A few weeks ago I had the rare pleasure of meeting an fellow as interesting as Chris Ridgeway. Chris currently works in church fundraising, but he did his master’s thesis on media ecology under Scot McKnight, and he has some great ideas about technology and culture.
One of the most interesting things he mentioned to me was his theorythat our use of technology goes through three basic stages:
- Toy – Our first reaction to a new tool is usually to stare in awe and mumble something like, “Whoooooah…” Remember when you first saw Google and just start typing random things to see what would come up? Remember when you saw FaceTime and video-called people because you wanted to try it out?
- Tool – Over time we begin to see the usefulness of a system, and we start using it for more for its function than its ability to interest us. In other words, we stop playing with it and starting using it. Still, when we use something in the “tool” stage, it feels like a special, distinct way of doing something.
- Environment – Eventually, we stop noticing the device as something out-of-the-ordinary and begin to see it as a normal part of our everyday environment. No one thinks of tables or chairs as technology, even though one day long ago they were new interesting tools.
Emails vs. Sending and Texts vs. Telling
Let’s take email for example. When most of us first encountered email, it seemed like something from the future, and we said things like, “Cool, you have e-mail?” Even the dash indicated that was a foreign concept to us.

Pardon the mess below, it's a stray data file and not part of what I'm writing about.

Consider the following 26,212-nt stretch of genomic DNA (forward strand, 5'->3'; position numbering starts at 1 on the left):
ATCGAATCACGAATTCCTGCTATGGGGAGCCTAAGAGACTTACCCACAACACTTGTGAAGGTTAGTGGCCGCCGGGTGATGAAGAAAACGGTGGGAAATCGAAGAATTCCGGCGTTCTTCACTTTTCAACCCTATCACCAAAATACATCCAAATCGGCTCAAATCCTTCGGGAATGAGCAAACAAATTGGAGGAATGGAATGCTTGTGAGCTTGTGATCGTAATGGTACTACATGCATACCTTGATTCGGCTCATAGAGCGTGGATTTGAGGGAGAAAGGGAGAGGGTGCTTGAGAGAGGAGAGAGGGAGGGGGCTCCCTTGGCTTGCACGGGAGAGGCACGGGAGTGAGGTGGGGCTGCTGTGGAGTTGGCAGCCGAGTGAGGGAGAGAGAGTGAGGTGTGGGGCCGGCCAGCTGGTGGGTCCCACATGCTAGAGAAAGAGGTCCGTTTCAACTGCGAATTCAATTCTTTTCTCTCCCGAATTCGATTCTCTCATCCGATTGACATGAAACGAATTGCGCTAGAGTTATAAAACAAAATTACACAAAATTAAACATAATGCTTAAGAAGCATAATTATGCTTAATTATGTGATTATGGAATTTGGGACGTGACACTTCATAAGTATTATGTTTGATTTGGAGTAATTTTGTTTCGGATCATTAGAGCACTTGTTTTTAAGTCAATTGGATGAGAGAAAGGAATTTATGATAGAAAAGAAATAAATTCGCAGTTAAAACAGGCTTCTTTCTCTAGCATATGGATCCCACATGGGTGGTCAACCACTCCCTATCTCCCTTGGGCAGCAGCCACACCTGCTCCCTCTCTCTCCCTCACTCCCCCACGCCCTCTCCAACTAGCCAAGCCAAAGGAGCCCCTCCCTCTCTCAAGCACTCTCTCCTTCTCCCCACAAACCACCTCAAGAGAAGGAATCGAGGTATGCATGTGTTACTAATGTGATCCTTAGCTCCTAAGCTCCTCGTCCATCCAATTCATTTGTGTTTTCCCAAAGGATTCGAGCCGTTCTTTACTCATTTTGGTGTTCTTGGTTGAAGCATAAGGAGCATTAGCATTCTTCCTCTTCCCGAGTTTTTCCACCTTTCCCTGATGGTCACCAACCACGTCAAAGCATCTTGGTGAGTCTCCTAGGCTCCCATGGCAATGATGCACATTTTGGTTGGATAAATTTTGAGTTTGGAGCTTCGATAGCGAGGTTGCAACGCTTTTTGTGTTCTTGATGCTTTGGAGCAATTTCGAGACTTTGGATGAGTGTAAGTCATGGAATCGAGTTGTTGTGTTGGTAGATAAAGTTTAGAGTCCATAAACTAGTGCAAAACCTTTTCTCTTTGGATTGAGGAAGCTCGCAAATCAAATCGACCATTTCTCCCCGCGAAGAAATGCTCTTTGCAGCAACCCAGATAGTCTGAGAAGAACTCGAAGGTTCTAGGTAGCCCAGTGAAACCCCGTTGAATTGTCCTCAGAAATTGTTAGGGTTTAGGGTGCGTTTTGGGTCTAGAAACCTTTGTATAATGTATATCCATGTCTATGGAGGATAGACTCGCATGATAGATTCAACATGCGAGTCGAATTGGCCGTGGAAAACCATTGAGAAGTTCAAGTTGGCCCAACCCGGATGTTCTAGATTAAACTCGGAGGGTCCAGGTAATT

Over time, we all got pretty good at email and began to see it not just as a “toy,” but as a useful and even essential “tool” even for someone who isn’t super tech savvy like my mom. But if you listen to someone like my mom carefully, you’ll hear them says things like, “I’m gonna go do email.” Email is no longer a toy to them, but they still see it as a unique tool which needs to be treated differently than something more familiar like a phone. Contrast that with someone who no longer talks about “email” itself and simply says, “Could you send that to me?” The fact that they use only a verb (send) without mentioning the specific technology means that the technology has moved from being a “tool” to being just part of their “environment” as natural and common as a chair, table, or light.
What about texting? For many adults, mobile phone text messaging is still a “tool.” You can hear it when they say, “Can you send me a text with the details” or “Can you text me the details?” Contrast this with a teen who might say, “Susie told me she’s gonna be 10 minutes late.” The teen omits any reference to the specific means of communication (call, text, email, etc.) and simply uses a verb (told), because all of those are part of her ordinary life, and they don’t warrant a distinction. For her, texting is an environmental technology.
What does it mean?
I think this is a helpful way for us to open up discussion about how we view the technology we and the people around us use.
When a technology becomes a part of our environment, we are usually more effective in using it and yet less aware of how it might shape our thinking and actions. When we still see technology as a toy or a tool, we probably are not yet able to unlock its full potential. At the same time, we might find ourselves in conflict with a younger person who grew up with the technology and uses it different since it’s a perfectly natural part of his environment.
I’d love to hear if you find this distinction helpful and where you’ve seen it.